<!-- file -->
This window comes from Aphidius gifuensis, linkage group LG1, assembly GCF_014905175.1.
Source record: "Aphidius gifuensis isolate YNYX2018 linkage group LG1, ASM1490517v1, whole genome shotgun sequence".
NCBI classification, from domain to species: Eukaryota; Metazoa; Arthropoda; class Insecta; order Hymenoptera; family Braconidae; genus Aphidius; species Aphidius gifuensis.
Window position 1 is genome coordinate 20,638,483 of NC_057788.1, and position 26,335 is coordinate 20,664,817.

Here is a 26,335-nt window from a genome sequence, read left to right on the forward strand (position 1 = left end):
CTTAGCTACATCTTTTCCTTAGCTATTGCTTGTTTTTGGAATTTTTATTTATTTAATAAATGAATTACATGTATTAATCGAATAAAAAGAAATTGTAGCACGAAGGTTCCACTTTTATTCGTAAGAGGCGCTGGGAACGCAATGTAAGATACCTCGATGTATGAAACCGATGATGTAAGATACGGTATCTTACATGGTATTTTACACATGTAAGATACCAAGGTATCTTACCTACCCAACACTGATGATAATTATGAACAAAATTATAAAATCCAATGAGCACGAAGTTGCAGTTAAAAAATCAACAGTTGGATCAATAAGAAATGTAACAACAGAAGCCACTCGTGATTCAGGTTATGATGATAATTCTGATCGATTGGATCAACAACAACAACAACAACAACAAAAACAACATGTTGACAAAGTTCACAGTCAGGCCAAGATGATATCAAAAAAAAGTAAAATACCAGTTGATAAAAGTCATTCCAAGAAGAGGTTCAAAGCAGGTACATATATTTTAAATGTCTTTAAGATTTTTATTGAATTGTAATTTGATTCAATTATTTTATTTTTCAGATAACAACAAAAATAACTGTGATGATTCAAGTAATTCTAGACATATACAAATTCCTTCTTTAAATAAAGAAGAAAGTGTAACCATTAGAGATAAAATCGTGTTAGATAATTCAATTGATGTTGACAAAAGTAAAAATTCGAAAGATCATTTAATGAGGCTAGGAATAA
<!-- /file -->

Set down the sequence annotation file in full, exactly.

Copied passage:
This window comes from Aphidius gifuensis, linkage group LG1, assembly GCF_014905175.1.
Source record: "Aphidius gifuensis isolate YNYX2018 linkage group LG1, ASM1490517v1, whole genome shotgun sequence".
NCBI classification, from domain to species: Eukaryota; Metazoa; Arthropoda; class Insecta; order Hymenoptera; family Braconidae; genus Aphidius; species Aphidius gifuensis.
Window position 1 is genome coordinate 20,638,483 of NC_057788.1, and position 26,335 is coordinate 20,664,817.

Here is a 26,335-nt window from a genome sequence, read left to right on the forward strand (position 1 = left end):
CTTAGCTACATCTTTTCCTTAGCTATTGCTTGTTTTTGGAATTTTTATTTATTTAATAAATGAATTACATGTATTAATCGAATAAAAAGAAATTGTAGCACGAAGGTTCCACTTTTATTCGTAAGAGGCGCTGGGAACGCAATGTAAGATACCTCGATGTATGAAACCGATGATGTAAGATACGGTATCTTACATGGTATTTTACACATGTAAGATACCAAGGTATCTTACCTACCCAACACTGATGATAATTATGAACAAAATTATAAAATCCAATGAGCACGAAGTTGCAGTTAAAAAATCAACAGTTGGATCAATAAGAAATGTAACAACAGAAGCCACTCGTGATTCAGGTTATGATGATAATTCTGATCGATTGGATCAACAACAACAACAACAACAACAAAAACAACATGTTGACAAAGTTCACAGTCAGGCCAAGATGATATCAAAAAAAAGTAAAATACCAGTTGATAAAAGTCATTCCAAGAAGAGGTTCAAAGCAGGTACATATATTTTAAATGTCTTTAAGATTTTTATTGAATTGTAATTTGATTCAATTATTTTATTTTTCAGATAACAACAAAAATAACTGTGATGATTCAAGTAATTCTAGACATATACAAATTCCTTCTTTAAATAAAGAAGAAAGTGTAACCATTAGAGATAAAATCGTGTTAGATAATTCAATTGATGTTGACAAAAGTAAAAATTCGAAAGATCATTTAATGAGGCTAGGAATAA